Well, that didn’t take very long. On January 29, 2015, Anthem, one of the nation’s largest health insurers, discovered a data security breach involving up to 80 million current and former customers. According to Anthem, cyber attackers may have accessed names, dates of birth, Social Security and health care ID numbers, home and email addresses, and employment information, including income data.
Unfortunately, it doesn’t look like 2015 will bring some relief from the threat of data security breaches. In fact, many predict an increase in the frequency and severity of data breaches in the future. Those still not convinced that the threat is real should consider the following:
- The FTC estimates that the average time spent resolving a single identity theft is 400 hours. On average, businesses incur costs of nearly $200 per record affected by a breach of confidential information.
- 40% of all targeted cyber attacks are aimed at companies with less than 500 employees.
- 60% of small-to-medium businesses that suffer a data breach go out of business within 6 months after suffering the breach.
- 55% of U.S. small businesses (revenues below $10 million) have experienced at least 1 data breach involving electronic records (53% suffered multiple breaches).
- Failure of businesses to comply with privacy laws may result in significant fines and penalties and the potential for claims/suits from third parties and employees. Businesses that accept credit or debit cards are subject to fines and penalties for violations of Payment Card Industries Data Security Standards (PCI DSS).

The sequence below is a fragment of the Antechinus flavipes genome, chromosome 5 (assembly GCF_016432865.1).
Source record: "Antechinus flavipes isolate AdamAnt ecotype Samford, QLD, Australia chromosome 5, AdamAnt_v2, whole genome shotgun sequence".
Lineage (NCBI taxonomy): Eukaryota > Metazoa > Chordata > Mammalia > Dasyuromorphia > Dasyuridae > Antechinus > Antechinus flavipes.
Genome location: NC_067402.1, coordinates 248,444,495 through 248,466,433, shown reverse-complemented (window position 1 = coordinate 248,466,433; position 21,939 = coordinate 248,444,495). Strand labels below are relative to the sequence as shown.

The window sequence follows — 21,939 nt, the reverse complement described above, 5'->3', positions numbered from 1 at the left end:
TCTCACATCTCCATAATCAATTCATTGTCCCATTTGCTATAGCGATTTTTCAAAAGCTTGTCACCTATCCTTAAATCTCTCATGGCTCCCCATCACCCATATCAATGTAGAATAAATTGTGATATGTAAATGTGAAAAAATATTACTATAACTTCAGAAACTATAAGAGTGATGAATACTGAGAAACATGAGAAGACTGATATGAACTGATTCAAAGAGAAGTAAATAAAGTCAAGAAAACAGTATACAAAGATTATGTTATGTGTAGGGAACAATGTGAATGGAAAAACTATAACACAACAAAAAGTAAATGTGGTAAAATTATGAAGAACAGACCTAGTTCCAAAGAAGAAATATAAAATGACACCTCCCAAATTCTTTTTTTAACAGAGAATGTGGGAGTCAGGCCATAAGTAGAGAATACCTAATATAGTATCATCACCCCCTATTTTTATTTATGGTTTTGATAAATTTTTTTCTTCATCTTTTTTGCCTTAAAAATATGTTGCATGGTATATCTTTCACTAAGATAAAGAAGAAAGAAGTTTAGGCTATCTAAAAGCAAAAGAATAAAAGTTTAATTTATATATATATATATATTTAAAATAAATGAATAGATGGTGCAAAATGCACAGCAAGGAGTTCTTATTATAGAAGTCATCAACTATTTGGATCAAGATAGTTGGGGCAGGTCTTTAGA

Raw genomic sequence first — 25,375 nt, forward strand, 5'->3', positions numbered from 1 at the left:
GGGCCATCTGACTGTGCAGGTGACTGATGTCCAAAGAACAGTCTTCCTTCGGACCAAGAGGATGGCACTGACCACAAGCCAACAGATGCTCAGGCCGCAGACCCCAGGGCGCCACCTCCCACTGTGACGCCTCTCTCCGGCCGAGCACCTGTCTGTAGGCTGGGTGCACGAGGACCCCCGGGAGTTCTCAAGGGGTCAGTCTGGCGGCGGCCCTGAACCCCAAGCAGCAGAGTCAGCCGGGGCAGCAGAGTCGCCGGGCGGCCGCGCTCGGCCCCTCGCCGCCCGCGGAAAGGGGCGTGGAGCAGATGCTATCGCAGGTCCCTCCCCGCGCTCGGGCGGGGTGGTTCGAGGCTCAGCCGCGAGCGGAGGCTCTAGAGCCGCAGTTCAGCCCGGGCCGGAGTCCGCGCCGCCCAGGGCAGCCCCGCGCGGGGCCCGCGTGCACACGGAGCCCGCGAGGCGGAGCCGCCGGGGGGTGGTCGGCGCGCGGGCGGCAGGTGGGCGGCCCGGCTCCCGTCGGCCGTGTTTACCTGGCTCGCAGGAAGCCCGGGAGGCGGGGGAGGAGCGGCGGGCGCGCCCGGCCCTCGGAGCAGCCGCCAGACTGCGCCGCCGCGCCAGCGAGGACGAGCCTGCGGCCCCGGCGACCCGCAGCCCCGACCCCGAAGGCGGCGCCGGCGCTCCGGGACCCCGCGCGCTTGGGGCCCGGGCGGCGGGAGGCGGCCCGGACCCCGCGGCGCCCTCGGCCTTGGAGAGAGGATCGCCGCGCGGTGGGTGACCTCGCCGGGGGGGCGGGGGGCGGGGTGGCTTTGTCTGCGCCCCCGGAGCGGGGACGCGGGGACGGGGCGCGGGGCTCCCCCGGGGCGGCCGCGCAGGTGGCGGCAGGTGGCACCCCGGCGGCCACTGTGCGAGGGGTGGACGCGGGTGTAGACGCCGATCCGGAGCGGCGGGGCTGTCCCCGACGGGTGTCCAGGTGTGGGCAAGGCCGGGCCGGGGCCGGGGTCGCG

Given theses risks, organizations must take preventative measures to prevent data security breaches. For example, steps can be taken to limit the risks created by laptop computers, copy machines and wireless networks. However, since cyber criminals always seem to be one step ahead of even the most current security protocols, Cyber Liability Insurance is quickly becoming a critical tool for many organizations to protect against data security breaches.
According to industry analysts, spending on data breach and cyber liability insurance nearly doubled in 2014. This is because many organizations are realizing that their standard insurance policies do not provide the coverage they need. Exclusions commonly found in General Liability, Crime, Professional, Directors & Officers, and Property insurance policies either prevent coverage for cyber claims altogether, or at best, leave significant gaps in coverage.
Unlike traditional commercial insurance policies, Cyber Liability and Security Breach (Cyber Perils) Insurance policies can cover:
- Defense and liability
- Notification expenses
- Crisis management expenses (public relations, advertising)
- Credit monitoring services
- Forensic and investigation expenses
- Loss prevention services
The right Cyber Perils coverage can help organizations survive the data breach epidemic. The key is to find a policy that meets organizational needs without paying for unnecessary coverages. Since the complexity and relative novelty of this kind of insurance makes it difficult to evaluate and compare the various options, an experienced insurance agent should be consulted to find coverage that is both adequate and affordable.
If you would like to learn more about insuring against cyber risks, contact us.
If you would like to subscribe to our newsletters please click here.